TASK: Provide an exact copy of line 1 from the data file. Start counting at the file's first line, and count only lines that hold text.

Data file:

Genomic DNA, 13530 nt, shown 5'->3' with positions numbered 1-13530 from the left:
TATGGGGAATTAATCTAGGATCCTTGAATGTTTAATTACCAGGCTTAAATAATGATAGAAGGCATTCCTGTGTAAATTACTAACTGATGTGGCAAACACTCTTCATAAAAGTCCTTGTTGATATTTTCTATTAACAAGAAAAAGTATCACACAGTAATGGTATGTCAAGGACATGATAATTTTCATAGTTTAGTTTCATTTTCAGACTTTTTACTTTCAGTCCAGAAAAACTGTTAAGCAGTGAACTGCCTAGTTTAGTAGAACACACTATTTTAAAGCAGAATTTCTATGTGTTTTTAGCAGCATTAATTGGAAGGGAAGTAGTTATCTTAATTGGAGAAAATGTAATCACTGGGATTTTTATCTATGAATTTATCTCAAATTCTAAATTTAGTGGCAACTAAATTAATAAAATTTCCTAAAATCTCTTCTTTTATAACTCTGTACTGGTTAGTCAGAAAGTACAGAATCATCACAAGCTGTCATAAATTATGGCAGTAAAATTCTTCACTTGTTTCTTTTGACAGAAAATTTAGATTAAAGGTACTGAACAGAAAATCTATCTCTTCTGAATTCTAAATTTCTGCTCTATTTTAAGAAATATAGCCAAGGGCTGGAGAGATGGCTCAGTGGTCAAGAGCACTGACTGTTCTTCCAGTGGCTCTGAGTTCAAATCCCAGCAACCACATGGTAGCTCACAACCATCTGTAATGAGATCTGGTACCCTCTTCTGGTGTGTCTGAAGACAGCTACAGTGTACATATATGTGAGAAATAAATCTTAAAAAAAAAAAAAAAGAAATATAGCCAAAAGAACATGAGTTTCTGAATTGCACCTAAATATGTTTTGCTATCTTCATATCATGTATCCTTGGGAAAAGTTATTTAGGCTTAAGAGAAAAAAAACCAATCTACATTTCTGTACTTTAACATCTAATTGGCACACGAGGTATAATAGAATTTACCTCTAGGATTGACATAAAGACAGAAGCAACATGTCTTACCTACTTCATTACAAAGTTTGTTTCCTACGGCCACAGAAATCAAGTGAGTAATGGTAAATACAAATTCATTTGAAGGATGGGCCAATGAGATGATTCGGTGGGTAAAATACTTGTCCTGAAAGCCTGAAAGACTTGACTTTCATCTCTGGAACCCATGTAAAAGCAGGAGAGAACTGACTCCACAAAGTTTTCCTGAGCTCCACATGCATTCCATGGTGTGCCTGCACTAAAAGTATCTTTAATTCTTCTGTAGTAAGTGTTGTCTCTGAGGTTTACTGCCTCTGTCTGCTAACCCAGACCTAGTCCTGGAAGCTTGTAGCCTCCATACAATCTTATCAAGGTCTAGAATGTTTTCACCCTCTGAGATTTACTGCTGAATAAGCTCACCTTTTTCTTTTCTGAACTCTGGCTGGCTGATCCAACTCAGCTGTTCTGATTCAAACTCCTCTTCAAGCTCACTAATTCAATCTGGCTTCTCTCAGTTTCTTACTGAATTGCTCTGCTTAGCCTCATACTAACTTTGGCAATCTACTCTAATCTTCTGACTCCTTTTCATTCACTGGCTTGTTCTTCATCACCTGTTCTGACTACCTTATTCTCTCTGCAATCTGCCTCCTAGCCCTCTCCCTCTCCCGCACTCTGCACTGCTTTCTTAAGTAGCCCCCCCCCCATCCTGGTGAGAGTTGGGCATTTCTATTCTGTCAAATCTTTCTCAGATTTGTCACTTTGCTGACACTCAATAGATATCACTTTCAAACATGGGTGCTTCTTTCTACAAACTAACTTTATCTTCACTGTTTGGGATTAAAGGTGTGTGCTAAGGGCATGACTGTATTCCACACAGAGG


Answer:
Genomic DNA, 13530 nt, shown 5'->3' with positions numbered 1-13530 from the left: